Absolute Power


Death Grip


This blog originally posted on the Low Power Engineering Community 12/1/11.

One of the areas I’ve been most interested in testing out on the new iPhone 4S is the effectiveness of the new dual antenna design, which is claimed to solve the now-infamous iPhone 4 “death grip” problem. Since we’ve already seen in previous experiments that battery life on these devices is strongly tied to communications and signal strength, any improvement in reception would have a direct impact on battery life whenever the radio is being used extensively. And with the addition of Siri, expanded notifications, and iCloud in iOS 5, it’s clear that the percentage of time our coveted smart phones will be spending connected (or connecting) to data networks is going to be increasing.

To get a picture of the effectiveness of the new antenna setup, I took data using the built-in Field Test mode (key in the string ‘*3001#12345#*’ without the beginning and ending apostrophes into the Phone application and then push “call”), which conveniently displays signal strength in dBm (power ratio in dB referenced to 1 mW). I compared the signal strength on the iPhone 4S with the iPhone 4, and also recorded signal strength for each device while using the “death grip” that Steve Jobs warned us about. It’s not as glamorous as the “Vulcan death grip” that Mr. Spock administered to Captain Kirk in “The Enterprise Incident,” but everyone knows there’s no such thing as a “Vulcan death grip” anyway!

The data chart below shows average signal strength data in 9 different locations, from “terrible signal” (1 bar or less) to “strong signal” (5 bars). Note, as we’ve mentioned before, signal strength for these kinds of transmissions is notoriously flaky. The variance in readings in each location over a period of around two minutes was between -4 dBm and -10 dBm. The “terrible signal” location was in my office in Mountain View. And just for grins, I’ll bet you can’t guess where, within a five-mile radius of Mountain View, you can reliably get a very “strong signal.” If you guessed a street address of “One Infinite Loop,” you’d be correct!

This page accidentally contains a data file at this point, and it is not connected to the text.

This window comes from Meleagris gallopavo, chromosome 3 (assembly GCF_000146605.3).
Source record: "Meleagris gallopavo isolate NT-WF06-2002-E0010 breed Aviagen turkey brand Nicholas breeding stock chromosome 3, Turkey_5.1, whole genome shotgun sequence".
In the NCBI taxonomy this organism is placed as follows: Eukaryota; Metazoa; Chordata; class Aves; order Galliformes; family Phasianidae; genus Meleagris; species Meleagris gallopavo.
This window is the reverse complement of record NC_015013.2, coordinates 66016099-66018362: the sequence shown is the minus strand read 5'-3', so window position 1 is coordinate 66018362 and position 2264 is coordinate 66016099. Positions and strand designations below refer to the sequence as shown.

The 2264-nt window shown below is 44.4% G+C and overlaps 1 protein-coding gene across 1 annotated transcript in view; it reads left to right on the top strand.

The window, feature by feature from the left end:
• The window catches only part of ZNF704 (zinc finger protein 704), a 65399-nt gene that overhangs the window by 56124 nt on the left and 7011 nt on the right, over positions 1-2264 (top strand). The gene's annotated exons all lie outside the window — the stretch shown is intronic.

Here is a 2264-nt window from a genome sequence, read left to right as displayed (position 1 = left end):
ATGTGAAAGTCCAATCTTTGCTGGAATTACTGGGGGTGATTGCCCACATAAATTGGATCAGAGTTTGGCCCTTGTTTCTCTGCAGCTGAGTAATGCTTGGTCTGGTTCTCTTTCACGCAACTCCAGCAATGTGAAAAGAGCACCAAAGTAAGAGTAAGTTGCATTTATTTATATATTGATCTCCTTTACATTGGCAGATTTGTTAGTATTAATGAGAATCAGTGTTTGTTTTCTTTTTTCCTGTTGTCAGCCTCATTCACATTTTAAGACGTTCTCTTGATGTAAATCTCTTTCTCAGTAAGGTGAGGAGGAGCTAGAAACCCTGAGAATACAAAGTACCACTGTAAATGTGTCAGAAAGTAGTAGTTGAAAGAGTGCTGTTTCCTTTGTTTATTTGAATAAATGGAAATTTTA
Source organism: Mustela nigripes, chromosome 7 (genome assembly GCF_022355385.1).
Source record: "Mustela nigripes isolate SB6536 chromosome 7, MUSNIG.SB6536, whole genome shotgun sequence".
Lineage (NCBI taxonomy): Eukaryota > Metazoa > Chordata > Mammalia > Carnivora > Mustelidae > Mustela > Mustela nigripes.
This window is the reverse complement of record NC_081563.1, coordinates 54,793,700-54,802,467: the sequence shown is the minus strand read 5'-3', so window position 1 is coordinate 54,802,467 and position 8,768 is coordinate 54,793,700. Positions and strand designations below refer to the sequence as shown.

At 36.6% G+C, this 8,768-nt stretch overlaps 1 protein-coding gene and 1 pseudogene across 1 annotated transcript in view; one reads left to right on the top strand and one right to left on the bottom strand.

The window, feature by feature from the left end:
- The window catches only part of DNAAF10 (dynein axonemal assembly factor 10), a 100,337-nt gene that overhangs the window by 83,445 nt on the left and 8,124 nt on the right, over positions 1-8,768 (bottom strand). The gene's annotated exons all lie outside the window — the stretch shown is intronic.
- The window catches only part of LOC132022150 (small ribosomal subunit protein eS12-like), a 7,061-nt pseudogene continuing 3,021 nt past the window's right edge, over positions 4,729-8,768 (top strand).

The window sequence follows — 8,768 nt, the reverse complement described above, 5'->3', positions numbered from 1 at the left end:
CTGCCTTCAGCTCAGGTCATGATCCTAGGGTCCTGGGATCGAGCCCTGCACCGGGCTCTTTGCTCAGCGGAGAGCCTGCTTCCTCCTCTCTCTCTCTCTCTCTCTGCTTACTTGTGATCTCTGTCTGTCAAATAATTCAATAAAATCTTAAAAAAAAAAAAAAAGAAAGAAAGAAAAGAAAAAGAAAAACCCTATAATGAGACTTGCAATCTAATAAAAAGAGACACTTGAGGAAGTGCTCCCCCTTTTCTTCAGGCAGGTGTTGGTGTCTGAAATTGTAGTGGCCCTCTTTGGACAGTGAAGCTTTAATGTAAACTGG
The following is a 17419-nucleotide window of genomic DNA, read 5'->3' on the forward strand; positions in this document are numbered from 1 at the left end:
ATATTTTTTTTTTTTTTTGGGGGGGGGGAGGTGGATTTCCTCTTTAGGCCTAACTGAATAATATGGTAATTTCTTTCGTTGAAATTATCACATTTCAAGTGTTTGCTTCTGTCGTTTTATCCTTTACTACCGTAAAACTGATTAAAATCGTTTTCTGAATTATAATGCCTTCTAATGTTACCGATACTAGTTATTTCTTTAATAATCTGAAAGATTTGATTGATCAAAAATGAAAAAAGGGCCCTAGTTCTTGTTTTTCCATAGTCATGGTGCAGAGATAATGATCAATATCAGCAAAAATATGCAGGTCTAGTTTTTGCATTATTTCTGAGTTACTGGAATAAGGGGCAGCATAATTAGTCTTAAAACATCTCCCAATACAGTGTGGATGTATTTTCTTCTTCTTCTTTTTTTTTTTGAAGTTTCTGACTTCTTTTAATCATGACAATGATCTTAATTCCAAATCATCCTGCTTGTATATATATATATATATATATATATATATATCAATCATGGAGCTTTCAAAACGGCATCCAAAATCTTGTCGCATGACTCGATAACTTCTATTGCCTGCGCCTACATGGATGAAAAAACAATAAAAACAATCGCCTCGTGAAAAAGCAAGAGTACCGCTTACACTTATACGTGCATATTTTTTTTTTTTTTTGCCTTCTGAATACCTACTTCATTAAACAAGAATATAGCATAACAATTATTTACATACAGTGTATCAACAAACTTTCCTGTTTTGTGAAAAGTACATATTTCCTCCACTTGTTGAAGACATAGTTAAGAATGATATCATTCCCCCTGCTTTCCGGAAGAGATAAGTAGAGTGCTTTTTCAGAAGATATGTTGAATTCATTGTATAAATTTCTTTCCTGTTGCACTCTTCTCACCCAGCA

The top line (green) is the data for the new iPhone 4S. It signal reception is generally a couple of dBm better than the original iPhone 4 (orange). This is a measurable difference, but practically not too significant, especially given the large variations in the measurements. However, there is a big difference when comparing the signal strength of the two devices while applying the “death grip” (light green and light orange). The iPhone 4S shows a drop of less than -6 dBm on average using the “death grip”, but the original iPhone 4 shows a whopping drop of over -17 dBm, and that’s conservative because the Field Test numbers were “pegged” at -116 dBm. This would definitely result in dropped calls in any areas without a very strong signal to begin with.

So, the iPhone 4S does indeed solve the “death grip” problem. Its dynamically switching dual-antenna design (one on the bottom and another on top) is an effective solution that we’re sure to see in other smart phones as well. Just for the fun of it, I also applied a “double death grip” to the iPhone 4S, and saw about an additional -6 dBm of signal strength loss as a result. But don’t try this one at home (or at least not in public). It’s legitimately in Apple’s category of “you’re not supposed to hold the phone that way!”

Next time; we’ll try to use the data we’ve gathered to predict and measure the improvement in energy efficiency of the iPhone 4S over the iPhone 4 as a result of the new antenna design. Stay tuned.

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